Why do universities make unconditional offers?

1 in 3 sixth formers now receive at least one unconditional offer from a university. 117 000 students received a university offer with at least one unconditional element last year, compared to just 3000 five years earlier. (Guardian article, Jan 31st 2018).

And according to the latest UCAS figures, there are 20 universities which are fuelling the trend. Nottingham Trent is at the top of the list – 40% of its offers last year were unconditional.

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Russel Group universities are much less likely to make unconditional offers, although of these Birmingham has an 11% unconditional rate.

Of particular concern to UCAS is the rise of so called ‘conditional unconditional offers’ which is where universities make an unconditional offer to a student so long as they make that university their first choice.

This actually continues a trend I blogged about last year. It seems the trend is intensifying!

Why the increase in unconditional offers?

There are lots of possible reasons:

At root we have a competitive, free-market higher education system: universities have to compete for students and making unconditional offers is one way universities can make themselves more appealing (I mean, who wants to actually have pass exams to get in?!)

It could also be due to the increasing amount of apprenticeships looking more appealing than university. There are hundreds of thousands of these after all and surely a 1-2 year apprenticeship where you actually paid is going to be more appealing than a 3 year degree and £30K of debt at the end?

Finally, it’s worth noting that unconditional offers are more likely to be handed out by the lower end universities, most of the Russel Group universities make very few unconditional offers, and students generally have to pass their exams to get in.

Problems with unconditional offers…

As I see it, there are three main problems…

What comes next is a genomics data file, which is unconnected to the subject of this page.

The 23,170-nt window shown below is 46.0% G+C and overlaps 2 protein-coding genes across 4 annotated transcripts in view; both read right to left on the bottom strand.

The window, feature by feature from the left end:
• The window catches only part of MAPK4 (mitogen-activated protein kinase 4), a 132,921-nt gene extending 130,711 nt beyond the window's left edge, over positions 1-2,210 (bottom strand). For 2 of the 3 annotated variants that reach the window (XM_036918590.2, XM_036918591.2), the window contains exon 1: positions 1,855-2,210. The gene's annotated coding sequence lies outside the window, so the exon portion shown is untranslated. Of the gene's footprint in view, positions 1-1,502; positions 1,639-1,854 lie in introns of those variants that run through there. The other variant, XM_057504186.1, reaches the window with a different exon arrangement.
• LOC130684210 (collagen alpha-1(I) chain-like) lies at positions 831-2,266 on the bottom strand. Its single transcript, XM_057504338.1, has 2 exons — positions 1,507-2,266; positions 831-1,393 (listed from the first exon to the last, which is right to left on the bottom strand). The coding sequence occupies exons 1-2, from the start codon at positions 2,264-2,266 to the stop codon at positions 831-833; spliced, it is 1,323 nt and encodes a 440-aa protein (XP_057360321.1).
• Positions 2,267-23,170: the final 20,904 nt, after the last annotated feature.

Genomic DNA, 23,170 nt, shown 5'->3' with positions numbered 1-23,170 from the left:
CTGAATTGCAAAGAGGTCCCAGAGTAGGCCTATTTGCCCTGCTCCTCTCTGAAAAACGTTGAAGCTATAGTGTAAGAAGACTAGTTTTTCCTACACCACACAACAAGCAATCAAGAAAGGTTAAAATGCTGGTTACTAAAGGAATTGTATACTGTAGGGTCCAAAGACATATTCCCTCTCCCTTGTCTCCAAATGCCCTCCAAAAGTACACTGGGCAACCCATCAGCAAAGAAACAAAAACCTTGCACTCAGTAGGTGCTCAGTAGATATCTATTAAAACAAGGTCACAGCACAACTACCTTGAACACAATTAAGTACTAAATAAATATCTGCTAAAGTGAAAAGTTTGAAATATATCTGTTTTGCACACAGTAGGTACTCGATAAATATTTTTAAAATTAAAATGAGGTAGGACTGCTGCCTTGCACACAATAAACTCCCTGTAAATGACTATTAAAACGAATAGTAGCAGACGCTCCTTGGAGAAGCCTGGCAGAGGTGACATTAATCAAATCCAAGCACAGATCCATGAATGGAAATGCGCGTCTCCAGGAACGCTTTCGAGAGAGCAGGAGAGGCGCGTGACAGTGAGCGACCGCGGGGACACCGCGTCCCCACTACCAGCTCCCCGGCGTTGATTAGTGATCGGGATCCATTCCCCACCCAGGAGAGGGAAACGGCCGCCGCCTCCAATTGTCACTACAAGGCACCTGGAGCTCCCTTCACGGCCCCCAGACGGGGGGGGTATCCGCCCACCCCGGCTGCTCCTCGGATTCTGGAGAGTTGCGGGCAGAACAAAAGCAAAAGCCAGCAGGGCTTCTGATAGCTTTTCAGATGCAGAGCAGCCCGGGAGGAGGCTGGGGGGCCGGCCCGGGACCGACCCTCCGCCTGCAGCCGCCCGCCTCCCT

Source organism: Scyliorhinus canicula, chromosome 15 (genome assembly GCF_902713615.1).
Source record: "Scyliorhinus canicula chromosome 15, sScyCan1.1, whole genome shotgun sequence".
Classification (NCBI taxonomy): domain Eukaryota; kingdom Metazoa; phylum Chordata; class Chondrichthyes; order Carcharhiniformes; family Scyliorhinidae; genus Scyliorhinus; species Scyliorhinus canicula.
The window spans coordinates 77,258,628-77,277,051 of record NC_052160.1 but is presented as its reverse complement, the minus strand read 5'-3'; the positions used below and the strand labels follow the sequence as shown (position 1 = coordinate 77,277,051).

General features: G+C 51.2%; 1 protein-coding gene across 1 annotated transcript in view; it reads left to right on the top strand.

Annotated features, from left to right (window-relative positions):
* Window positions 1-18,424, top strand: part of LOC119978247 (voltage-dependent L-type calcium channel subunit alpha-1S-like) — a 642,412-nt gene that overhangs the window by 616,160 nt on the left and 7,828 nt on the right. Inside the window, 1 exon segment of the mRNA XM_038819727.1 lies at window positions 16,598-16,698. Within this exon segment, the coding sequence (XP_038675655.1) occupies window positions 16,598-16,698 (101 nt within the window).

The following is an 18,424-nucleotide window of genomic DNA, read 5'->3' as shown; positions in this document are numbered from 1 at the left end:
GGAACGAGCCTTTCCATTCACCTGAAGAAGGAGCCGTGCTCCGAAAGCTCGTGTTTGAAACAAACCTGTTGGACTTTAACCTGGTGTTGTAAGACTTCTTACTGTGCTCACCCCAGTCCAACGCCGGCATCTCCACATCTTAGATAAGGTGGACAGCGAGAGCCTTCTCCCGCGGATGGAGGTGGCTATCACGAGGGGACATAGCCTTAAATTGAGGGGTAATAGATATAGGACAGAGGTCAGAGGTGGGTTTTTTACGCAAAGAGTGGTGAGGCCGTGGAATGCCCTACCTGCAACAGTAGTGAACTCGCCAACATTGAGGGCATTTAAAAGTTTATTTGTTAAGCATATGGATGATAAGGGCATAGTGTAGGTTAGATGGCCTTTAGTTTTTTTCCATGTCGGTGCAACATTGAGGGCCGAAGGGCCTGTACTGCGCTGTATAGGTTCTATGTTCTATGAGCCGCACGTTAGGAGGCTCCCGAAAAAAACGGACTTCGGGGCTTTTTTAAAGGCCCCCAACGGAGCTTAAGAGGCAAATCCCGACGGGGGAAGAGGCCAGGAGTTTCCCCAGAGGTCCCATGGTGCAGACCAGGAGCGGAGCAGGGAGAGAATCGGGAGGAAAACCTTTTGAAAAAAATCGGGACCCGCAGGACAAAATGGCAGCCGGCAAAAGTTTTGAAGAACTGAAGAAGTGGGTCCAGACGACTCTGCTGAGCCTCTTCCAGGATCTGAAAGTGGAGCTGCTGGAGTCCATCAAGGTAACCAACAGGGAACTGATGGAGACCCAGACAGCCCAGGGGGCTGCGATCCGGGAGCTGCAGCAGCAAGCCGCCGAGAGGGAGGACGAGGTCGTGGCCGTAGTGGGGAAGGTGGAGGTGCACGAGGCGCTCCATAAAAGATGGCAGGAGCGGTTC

Firstly, these may not be in the students’ best interest. They may reduce stress for you in your exam year, but they may lead you into a three year degree that has little value at the end of it. Worse, an unconditional offer may attract you to doing the wrong degree and saddle you with £9K of debt after one year with nothing to show for it.

Secondly – it’s likely to have a detrimental affect on school and college results that the more unconditional offers their students get then the worse the A level results are going to be – why work when you’re going to get in anyway?

Thirdly, it doesn’t seem fair on those students who get standard offers….. at least not in the final exam year when they’re under stress. In the long run, these students may be better off with better A-levels and having got into better universities!

links to A-level sociology 

This material should be useful in criticising New Right views of education.

Could this be a topic for a ‘horrible’ methods in context question: look at the strengths and limitations of ‘A method’ for researching the increase in unconditional university offers’ – it’s horrible, but VERY relevant to the majority of sociology students.

Final thoughts 

I say either ban unconditional offers absolutely, or ration them to a handful per institution, which have to be ‘sponsored’ by the pastoral team, and backed up with hard evidence that there is a need for them (due to severe deprivation, abuse, emotional issues), in the name of equality of educational opportunity.

Also, it’s 2019 now, time for 18 year olds to apply to uni AFTER they get their A-levels results in mid-August?

Sources 

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